Hello again followers !
Last week, destination of our tour was Germany! We have had a lot of meetings in Germany but it was worth being there. Here is my travel-story regarding the German economy. Next week it is already our final destination and the time has really flown by.
As we all known, Germany is a founding member of the EU and the country was one of the driving forces behind the Euro as currency.
2011 was a record-breaking year for the German economy. The country exported more than € 1 trillion goods, the highest figure in history.
Most of the country’s export goods are automobiles (BMW), chemicals, metals, computer and electronic products. Germany is also a leading producer of wind turbines and solar-power technology.
The country is apparently worth visiting, it is ranked as the fifth most visited country in Europe. The majority of foreign tourists are coming from the Netherlands, the United States and Switzerland.
Germany is well known for its health tourism and its spa town. These towns are built at a hot spring which offers wellness by means of mineral water or other spa treatment.
It’s a pity we have nor the time neither the money to stay in a spa resort.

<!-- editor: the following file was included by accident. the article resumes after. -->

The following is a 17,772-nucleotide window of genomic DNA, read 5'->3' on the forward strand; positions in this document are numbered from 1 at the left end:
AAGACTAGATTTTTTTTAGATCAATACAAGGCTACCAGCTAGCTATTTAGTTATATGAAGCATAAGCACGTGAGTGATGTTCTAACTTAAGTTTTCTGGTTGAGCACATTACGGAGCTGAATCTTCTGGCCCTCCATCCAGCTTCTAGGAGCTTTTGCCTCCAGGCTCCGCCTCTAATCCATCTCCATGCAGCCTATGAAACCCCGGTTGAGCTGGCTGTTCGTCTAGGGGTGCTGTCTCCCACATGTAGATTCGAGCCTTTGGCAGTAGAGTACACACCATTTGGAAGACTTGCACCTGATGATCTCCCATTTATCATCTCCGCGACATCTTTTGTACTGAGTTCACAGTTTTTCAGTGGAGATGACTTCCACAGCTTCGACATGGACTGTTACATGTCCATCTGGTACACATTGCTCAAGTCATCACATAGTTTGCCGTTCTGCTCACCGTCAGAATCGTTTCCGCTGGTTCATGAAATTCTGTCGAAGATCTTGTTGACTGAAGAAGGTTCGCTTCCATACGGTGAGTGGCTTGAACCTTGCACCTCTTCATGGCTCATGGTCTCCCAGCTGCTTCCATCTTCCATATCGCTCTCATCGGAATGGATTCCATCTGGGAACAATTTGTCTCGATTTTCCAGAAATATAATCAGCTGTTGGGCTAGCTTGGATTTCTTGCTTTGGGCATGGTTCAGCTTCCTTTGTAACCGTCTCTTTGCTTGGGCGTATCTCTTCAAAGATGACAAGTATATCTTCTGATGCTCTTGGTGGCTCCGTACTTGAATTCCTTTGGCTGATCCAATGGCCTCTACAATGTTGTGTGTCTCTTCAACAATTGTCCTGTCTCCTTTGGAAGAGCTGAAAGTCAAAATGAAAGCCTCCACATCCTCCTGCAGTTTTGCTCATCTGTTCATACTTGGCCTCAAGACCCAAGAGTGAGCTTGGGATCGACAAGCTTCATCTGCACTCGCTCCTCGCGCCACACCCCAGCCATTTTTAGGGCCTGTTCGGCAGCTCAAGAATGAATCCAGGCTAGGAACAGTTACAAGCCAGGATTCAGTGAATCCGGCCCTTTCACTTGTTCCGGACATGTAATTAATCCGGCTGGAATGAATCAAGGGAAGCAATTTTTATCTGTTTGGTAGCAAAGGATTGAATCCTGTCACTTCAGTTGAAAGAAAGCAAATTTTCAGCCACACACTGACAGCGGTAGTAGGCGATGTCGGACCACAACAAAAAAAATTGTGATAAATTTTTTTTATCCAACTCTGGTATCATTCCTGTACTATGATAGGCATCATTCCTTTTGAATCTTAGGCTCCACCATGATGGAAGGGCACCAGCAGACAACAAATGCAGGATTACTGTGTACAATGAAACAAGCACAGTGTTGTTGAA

Winter sport, another wish ever to come true, is first class sport in Germany.
There is infrastructure for alpine skiing, snowboarding, bobsledding and cross-country skiing.
Many towns and cities are hosting in December and January spherical Christmas markets.
In Germany, the states (Länder) are responsible for the education system, federal government has only a minor role.
Most German children only attend school in the morning. There are usually no lunch facilities. Isn’t that unfair?
As Germany has a dense population, is centrally located in Europe and has a developed economy, it has a modern transportation infrastructure.
Do you know that there is no speed limit in force at the German Autobahn network! It’s paradise for road-maniacs speeding on the highways.
Germany is a federal republic with the president as Head of State. The head of government is the Chancellor. The current president of the country is Joachim Gauk and Angela Merkel is the chancellor.
Three relevant-life examples: